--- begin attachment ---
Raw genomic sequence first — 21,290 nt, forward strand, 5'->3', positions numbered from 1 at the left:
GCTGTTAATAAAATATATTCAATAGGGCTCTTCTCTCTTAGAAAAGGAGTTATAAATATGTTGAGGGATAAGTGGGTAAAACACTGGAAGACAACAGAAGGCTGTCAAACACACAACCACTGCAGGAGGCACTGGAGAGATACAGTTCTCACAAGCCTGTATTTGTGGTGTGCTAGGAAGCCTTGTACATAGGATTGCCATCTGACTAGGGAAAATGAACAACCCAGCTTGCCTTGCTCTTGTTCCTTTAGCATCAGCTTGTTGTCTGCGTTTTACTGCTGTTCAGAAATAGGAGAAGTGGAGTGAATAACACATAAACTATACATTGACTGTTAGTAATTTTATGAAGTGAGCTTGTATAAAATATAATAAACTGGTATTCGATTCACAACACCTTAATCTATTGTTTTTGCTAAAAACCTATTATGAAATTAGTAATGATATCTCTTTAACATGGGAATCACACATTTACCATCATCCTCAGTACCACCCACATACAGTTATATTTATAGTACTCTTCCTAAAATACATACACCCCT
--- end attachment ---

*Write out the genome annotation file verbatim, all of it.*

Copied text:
Raw genomic sequence first — 21,290 nt, forward strand, 5'->3', positions numbered from 1 at the left:
GCTGTTAATAAAATATATTCAATAGGGCTCTTCTCTCTTAGAAAAGGAGTTATAAATATGTTGAGGGATAAGTGGGTAAAACACTGGAAGACAACAGAAGGCTGTCAAACACACAACCACTGCAGGAGGCACTGGAGAGATACAGTTCTCACAAGCCTGTATTTGTGGTGTGCTAGGAAGCCTTGTACATAGGATTGCCATCTGACTAGGGAAAATGAACAACCCAGCTTGCCTTGCTCTTGTTCCTTTAGCATCAGCTTGTTGTCTGCGTTTTACTGCTGTTCAGAAATAGGAGAAGTGGAGTGAATAACACATAAACTATACATTGACTGTTAGTAATTTTATGAAGTGAGCTTGTATAAAATATAATAAACTGGTATTCGATTCACAACACCTTAATCTATTGTTTTTGCTAAAAACCTATTATGAAATTAGTAATGATATCTCTTTAACATGGGAATCACACATTTACCATCATCCTCAGTACCACCCACATACAGTTATATTTATAGTACTCTTCCTAAAATACATACACCCCT